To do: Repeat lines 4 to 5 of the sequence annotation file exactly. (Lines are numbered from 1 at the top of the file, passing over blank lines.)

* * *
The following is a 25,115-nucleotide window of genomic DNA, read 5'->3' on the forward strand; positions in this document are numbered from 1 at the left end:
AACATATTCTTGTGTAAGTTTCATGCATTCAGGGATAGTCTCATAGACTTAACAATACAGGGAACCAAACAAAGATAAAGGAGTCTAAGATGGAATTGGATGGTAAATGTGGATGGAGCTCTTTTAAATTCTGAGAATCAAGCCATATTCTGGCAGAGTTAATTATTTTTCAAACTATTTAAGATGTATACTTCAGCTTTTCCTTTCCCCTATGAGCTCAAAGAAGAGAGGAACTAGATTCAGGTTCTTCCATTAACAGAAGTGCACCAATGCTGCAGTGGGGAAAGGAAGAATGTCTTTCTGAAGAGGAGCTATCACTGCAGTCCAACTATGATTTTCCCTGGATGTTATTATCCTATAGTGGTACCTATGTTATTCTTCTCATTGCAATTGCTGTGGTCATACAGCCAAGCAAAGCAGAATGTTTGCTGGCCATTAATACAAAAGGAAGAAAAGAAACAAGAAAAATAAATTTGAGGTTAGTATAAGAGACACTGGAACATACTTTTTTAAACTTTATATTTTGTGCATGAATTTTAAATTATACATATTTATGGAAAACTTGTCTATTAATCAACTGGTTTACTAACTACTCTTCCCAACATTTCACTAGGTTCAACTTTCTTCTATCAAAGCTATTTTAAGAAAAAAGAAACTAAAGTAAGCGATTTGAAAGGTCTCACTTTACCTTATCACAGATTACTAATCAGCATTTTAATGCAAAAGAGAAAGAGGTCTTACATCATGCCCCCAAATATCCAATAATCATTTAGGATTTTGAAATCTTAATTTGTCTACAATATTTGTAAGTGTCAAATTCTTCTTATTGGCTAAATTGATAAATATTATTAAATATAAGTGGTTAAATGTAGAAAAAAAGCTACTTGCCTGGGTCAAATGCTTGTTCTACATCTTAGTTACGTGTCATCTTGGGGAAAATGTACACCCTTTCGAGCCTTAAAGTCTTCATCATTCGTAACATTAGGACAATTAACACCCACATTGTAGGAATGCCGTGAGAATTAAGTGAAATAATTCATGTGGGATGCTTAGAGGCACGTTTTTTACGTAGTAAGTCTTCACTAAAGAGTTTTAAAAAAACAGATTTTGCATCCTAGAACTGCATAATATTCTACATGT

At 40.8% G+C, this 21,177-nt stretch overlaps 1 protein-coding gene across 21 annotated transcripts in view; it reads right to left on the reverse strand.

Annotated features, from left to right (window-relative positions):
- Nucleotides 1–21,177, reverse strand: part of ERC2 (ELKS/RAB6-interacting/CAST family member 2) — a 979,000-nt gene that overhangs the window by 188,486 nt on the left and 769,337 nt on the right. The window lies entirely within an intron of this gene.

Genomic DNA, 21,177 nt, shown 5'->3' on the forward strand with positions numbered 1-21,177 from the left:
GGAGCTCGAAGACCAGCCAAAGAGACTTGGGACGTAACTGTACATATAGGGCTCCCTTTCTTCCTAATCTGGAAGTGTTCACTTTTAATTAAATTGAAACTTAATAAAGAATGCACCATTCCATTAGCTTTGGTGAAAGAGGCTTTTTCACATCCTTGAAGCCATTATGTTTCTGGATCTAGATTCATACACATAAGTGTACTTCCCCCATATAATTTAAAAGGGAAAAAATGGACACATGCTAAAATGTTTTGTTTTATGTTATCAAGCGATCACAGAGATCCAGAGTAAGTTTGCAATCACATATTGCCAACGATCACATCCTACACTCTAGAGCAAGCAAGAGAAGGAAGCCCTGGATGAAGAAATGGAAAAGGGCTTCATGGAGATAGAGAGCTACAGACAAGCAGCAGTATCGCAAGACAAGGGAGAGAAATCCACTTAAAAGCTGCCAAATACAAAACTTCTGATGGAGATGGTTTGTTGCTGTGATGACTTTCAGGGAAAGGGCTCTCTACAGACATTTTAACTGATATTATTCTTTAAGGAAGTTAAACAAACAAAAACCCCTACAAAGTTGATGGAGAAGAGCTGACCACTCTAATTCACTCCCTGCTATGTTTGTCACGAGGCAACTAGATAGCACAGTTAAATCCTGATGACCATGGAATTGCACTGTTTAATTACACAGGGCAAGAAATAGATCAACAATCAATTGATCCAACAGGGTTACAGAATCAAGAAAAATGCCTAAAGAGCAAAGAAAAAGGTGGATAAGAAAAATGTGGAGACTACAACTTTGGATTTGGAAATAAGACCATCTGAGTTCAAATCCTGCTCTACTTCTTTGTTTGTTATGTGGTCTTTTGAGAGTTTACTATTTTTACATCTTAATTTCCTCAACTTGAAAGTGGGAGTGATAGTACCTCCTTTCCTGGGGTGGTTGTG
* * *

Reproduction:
Annotated features, from left to right (window-relative positions):
- Nucleotides 1–21,177, reverse strand: part of ERC2 (ELKS/RAB6-interacting/CAST family member 2) — a 979,000-nt gene that overhangs the window by 188,486 nt on the left and 769,337 nt on the right. The window lies entirely within an intron of this gene.